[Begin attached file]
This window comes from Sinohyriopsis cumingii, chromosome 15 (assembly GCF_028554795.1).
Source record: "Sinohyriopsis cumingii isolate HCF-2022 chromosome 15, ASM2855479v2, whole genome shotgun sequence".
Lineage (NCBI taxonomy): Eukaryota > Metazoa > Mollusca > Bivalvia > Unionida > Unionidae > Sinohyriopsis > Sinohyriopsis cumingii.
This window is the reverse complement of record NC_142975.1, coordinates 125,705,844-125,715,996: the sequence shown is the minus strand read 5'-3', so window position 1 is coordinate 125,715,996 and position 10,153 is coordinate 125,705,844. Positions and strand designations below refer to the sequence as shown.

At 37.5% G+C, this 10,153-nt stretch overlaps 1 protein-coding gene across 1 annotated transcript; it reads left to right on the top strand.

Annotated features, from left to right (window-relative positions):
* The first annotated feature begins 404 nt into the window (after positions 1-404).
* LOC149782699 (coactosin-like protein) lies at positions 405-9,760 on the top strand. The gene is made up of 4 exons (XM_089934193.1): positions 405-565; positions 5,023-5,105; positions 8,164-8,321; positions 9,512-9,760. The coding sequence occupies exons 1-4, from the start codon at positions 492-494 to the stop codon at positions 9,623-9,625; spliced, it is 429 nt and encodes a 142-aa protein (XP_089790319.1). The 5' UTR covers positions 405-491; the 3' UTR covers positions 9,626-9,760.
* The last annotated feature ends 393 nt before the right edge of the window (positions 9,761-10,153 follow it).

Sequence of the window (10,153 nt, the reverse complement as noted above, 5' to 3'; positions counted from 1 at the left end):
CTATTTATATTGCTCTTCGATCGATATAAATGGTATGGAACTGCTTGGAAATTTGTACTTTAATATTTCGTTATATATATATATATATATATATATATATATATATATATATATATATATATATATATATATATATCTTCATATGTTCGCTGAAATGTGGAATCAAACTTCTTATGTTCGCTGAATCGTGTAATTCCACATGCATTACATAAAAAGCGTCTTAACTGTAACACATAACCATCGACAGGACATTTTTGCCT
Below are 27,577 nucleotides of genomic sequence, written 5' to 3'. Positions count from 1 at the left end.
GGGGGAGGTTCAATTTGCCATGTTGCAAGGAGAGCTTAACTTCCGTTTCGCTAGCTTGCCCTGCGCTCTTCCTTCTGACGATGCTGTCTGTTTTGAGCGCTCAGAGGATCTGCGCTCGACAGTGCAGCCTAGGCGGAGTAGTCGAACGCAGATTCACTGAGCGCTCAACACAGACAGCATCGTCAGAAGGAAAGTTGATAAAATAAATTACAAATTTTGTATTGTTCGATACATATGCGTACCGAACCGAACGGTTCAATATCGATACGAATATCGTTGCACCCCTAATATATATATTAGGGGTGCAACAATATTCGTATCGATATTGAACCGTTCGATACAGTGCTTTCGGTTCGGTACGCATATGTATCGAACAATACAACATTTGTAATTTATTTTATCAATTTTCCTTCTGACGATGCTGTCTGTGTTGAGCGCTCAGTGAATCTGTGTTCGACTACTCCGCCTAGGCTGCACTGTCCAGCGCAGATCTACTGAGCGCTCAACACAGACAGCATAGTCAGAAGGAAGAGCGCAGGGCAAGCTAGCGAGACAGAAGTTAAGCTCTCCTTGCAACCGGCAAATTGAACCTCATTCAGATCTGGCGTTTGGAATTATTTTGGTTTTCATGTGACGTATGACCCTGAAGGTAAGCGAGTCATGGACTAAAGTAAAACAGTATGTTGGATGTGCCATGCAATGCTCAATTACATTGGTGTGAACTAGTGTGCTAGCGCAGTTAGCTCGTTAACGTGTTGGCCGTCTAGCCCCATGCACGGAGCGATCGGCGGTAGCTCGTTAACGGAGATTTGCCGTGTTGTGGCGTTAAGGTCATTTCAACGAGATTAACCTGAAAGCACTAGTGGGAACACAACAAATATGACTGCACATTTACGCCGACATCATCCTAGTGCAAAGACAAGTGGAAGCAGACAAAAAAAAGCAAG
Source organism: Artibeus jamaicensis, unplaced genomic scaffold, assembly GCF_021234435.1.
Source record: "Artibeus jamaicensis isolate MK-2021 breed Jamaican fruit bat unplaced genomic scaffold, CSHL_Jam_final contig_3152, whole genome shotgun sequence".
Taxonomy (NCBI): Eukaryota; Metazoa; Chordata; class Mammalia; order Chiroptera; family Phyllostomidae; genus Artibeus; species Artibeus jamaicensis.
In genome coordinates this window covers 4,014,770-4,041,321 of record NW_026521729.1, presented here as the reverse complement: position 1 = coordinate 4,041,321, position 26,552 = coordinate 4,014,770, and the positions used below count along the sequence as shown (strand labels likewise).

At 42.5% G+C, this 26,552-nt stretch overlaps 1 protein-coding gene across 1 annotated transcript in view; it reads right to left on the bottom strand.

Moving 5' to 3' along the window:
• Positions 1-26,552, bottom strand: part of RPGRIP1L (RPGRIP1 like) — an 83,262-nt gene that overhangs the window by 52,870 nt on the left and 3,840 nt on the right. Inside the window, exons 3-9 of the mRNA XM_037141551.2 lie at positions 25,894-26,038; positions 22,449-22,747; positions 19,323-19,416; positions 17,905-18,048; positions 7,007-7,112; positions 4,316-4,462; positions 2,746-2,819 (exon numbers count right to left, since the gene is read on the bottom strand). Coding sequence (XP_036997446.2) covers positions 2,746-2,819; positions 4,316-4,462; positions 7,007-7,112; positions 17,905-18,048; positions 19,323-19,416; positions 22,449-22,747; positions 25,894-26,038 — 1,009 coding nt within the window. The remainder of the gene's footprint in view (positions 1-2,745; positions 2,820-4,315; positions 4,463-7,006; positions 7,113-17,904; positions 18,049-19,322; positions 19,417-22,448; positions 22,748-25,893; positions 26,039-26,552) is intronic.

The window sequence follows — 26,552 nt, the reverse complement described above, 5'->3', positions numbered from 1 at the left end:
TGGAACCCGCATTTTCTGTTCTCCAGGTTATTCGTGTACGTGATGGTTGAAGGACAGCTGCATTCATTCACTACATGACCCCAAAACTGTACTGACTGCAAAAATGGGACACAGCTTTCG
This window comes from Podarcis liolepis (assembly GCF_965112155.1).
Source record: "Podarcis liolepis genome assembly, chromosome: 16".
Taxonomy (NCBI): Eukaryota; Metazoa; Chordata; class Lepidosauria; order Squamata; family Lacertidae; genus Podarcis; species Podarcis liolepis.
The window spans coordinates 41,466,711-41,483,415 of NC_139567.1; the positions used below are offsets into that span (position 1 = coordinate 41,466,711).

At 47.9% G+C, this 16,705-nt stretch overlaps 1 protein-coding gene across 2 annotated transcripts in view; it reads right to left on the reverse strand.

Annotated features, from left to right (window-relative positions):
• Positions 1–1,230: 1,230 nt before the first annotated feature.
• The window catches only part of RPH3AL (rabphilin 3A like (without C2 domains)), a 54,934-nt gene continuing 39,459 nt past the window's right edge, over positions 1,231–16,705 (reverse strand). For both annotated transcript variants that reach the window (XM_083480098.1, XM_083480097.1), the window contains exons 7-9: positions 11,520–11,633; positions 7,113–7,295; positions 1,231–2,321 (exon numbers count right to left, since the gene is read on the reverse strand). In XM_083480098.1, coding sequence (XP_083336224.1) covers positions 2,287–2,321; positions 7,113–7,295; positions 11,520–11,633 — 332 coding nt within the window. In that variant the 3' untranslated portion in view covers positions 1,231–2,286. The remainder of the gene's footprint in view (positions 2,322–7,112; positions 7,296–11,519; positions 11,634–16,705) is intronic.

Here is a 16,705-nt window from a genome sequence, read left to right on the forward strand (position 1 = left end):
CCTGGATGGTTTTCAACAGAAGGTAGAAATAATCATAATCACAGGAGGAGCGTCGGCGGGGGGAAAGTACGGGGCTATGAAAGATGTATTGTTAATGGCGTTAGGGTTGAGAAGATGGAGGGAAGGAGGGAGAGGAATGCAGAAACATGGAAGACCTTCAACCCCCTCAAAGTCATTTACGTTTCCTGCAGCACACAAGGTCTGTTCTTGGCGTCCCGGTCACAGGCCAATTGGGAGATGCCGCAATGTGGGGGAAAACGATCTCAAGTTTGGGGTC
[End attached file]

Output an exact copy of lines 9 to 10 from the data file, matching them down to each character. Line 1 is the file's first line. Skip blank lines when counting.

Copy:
* The last annotated feature ends 393 nt before the right edge of the window (positions 9,761-10,153 follow it).

Sequence of the window (10,153 nt, the reverse complement as noted above, 5' to 3'; positions counted from 1 at the left end):